“If you want to play Scrabble, you will need from 2 to 4 players. You play the game on a board, and in the beginning all players take 7 letters from a bag full of letters. Every letter has a different point value, and the less popular letters will give you more points. The goal of the game is to create big words in the spaces that give you more points. Players take turns playing, and sometimes your opponents can take a long time to play each turn. After you play a word, you have to collect more letters from the bag. During the game, if you don’t like the letters you have, you can trade them for new ones from the bag. If you do this, your turn will be finished. If there are no more pieces in the bag later in the game, you will have to finish the letters you have in your hand. You reach the end of the game when there are no more letters in the bag and players can’t form any new words.”

Reading Comprehension: The History of Guinness

Guiness is an Irish beer which is enjoyed by millions of people around the world every year, and is probably the most recognizable name in the beer industry. So why is it so popular? Today’s English blog post will go into the history of the beer and how it has become a giant in the sector.
In 1759, at the age of 34, Arthur Guinness signed a lease for the St. James’s Gate Brewery, Dublin. He leased the brewery for 9000 years at an annual rent of £45. The brewery was only 4 acres in size, disused, and had little brewing equipment. In any case, Arthur quickly built up a successful business and by 1769 he had begun to export his beer to England.
In the 1770s, Guiness began brewing ‘porter’, a new type of English beer, invented in London in 1722 by a brewer named Ralph Harwood. Porter was different from ale because it was brewed using roasted barley, giving the beer a dark ruby colour and rich aroma. Arthur’s porter was successful and in 1799 he decided to stop brewing ale altogether, and concentrate on porter alone.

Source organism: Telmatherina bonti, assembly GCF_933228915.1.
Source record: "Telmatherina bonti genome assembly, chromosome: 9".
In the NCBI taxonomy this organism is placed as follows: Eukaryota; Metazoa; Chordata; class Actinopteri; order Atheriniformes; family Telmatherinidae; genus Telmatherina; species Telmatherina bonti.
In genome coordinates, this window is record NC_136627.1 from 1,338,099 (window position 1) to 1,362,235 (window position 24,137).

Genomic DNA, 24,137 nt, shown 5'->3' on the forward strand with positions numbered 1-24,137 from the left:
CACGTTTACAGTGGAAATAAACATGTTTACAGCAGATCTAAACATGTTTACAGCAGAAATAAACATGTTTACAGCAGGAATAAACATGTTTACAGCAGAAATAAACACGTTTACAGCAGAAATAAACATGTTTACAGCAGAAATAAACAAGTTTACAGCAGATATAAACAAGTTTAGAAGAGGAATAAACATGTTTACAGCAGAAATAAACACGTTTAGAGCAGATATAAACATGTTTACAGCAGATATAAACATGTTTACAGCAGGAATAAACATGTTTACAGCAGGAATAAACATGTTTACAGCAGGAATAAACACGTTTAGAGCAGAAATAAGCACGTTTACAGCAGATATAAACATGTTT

Arthur Guinness brewed different types of porter for different tastes, including a special export beer called ‘West India Porter’. This beer is still brewed today and is now known as GUINNESS Foreign Extra Stout. It accounts for 45% of all GUINNESS sales globally and is popular in Asia, Africa and the Caribbean.
By the time Arthur died in 1803, he had built a successful brewing business, with a promising export trade.
At the end of the 20th century, GUINNESS had become an international brand and the largest brewery in the world. In 1901 a laboratory was established; using science to enhance generations of brewing craft.
The brewery at Park Royal in London proved successful and overseas breweries for Guiness were built in Nigeria (1962), Malaysia (1965), Cameroun (1970), and Ghana (1971). New licences were also issued to brewers in other countries so that Guiness could be brewed locally. At the end of the 20th century, Guiness was being brewed in 49 countries, and sold in over 150.
A new research and development facility was built in 1964 and made for more innovations. Guiness Draught in Can was launched in 1988 with new packaging innovation. This process brought Guiness Draught into the home for the first time.
GUINNESS Stout today is sold in over 150 countries around the world and 10 million glasses are enjoyed daily around the world.

The History of Guinness | Definition Match

Put the following words to the correct definitions.

The History of Guinness | True or False

Indicate which sentences are true and which ones are false.

 

Adapted from this article.